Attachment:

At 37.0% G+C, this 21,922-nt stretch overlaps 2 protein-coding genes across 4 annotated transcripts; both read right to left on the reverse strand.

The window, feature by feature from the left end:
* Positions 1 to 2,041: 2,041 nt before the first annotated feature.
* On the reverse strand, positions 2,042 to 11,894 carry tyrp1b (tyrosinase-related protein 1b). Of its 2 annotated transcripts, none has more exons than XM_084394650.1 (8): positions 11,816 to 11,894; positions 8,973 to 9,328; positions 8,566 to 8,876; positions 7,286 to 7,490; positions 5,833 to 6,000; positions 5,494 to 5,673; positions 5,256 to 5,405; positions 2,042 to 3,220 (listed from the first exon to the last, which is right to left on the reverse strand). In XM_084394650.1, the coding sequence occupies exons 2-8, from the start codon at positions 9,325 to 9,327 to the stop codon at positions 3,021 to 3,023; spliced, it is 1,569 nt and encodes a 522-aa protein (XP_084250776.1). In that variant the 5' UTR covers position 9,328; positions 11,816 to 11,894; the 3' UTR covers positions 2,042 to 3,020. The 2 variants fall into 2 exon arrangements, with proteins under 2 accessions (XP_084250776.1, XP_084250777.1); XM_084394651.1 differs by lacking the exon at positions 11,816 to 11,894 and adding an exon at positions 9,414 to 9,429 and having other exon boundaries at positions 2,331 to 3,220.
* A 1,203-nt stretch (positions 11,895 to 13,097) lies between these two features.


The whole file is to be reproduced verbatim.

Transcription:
At 37.0% G+C, this 21,922-nt stretch overlaps 2 protein-coding genes across 4 annotated transcripts; both read right to left on the reverse strand.

The window, feature by feature from the left end:
* Positions 1 to 2,041: 2,041 nt before the first annotated feature.
* On the reverse strand, positions 2,042 to 11,894 carry tyrp1b (tyrosinase-related protein 1b). Of its 2 annotated transcripts, none has more exons than XM_084394650.1 (8): positions 11,816 to 11,894; positions 8,973 to 9,328; positions 8,566 to 8,876; positions 7,286 to 7,490; positions 5,833 to 6,000; positions 5,494 to 5,673; positions 5,256 to 5,405; positions 2,042 to 3,220 (listed from the first exon to the last, which is right to left on the reverse strand). In XM_084394650.1, the coding sequence occupies exons 2-8, from the start codon at positions 9,325 to 9,327 to the stop codon at positions 3,021 to 3,023; spliced, it is 1,569 nt and encodes a 522-aa protein (XP_084250776.1). In that variant the 5' UTR covers position 9,328; positions 11,816 to 11,894; the 3' UTR covers positions 2,042 to 3,020. The 2 variants fall into 2 exon arrangements, with proteins under 2 accessions (XP_084250776.1, XP_084250777.1); XM_084394651.1 differs by lacking the exon at positions 11,816 to 11,894 and adding an exon at positions 9,414 to 9,429 and having other exon boundaries at positions 2,331 to 3,220.
* A 1,203-nt stretch (positions 11,895 to 13,097) lies between these two features.